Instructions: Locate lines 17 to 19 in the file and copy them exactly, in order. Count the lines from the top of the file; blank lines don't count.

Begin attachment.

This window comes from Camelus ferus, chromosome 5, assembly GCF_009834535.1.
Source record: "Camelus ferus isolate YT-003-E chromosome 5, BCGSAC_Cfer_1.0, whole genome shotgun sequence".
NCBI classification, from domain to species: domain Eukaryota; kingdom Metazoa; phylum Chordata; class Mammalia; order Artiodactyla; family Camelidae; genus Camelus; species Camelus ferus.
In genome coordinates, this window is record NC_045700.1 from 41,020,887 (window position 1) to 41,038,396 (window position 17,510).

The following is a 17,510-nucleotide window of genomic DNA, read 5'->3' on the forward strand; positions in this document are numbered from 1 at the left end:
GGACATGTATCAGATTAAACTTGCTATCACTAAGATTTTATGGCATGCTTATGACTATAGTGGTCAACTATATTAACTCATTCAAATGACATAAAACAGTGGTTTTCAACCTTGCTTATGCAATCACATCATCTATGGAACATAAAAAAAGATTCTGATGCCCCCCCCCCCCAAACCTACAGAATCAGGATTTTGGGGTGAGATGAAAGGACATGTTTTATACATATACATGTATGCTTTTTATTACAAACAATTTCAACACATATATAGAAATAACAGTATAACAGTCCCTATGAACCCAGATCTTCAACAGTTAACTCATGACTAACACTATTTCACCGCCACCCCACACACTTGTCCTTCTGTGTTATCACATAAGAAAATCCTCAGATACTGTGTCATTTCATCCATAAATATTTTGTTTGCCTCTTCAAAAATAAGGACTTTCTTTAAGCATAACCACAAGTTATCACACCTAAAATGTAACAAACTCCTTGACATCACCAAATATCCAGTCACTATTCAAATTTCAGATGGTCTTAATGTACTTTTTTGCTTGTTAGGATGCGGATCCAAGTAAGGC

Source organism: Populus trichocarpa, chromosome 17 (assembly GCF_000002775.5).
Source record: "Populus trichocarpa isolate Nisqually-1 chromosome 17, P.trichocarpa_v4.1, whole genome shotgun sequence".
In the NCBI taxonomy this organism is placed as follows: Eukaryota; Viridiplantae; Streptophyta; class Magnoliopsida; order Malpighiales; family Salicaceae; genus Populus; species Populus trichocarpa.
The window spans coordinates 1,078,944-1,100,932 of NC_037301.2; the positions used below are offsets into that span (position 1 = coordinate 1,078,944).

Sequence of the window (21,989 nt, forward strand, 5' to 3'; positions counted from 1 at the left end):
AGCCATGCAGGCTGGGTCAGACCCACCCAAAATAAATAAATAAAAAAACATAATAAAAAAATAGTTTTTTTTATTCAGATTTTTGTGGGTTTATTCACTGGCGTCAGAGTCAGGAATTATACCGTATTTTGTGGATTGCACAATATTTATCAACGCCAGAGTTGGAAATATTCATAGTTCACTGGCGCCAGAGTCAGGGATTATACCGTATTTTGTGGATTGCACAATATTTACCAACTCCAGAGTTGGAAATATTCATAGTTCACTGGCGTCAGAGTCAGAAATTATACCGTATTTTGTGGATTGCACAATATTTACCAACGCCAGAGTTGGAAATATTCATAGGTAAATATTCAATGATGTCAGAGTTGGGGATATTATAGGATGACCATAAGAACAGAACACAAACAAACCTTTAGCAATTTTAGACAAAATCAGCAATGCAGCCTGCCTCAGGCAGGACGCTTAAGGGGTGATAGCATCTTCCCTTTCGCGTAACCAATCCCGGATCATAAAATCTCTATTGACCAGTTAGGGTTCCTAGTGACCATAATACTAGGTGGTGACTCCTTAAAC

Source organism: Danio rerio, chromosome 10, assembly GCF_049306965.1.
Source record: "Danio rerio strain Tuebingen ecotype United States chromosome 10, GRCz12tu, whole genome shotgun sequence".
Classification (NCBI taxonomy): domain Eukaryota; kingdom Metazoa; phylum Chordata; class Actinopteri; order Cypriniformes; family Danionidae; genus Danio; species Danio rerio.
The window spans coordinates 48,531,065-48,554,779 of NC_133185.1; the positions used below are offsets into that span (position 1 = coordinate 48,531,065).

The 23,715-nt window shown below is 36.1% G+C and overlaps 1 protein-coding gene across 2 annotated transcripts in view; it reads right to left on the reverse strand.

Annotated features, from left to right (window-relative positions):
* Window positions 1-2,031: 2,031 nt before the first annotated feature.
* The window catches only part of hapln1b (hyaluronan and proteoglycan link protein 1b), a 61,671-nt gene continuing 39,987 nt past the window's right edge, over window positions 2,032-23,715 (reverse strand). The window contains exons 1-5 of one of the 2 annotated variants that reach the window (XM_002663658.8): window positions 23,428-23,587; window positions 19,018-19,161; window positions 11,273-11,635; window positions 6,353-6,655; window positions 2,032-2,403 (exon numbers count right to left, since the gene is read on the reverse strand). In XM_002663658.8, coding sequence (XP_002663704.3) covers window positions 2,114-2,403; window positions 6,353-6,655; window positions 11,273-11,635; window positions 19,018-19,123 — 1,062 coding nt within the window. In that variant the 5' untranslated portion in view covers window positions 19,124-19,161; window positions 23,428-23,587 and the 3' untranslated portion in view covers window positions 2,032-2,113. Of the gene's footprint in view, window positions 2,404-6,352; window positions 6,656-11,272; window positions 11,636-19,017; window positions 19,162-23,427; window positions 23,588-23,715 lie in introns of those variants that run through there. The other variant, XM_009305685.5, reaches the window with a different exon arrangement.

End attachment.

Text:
The 23,715-nt window shown below is 36.1% G+C and overlaps 1 protein-coding gene across 2 annotated transcripts in view; it reads right to left on the reverse strand.

Annotated features, from left to right (window-relative positions):
* Window positions 1-2,031: 2,031 nt before the first annotated feature.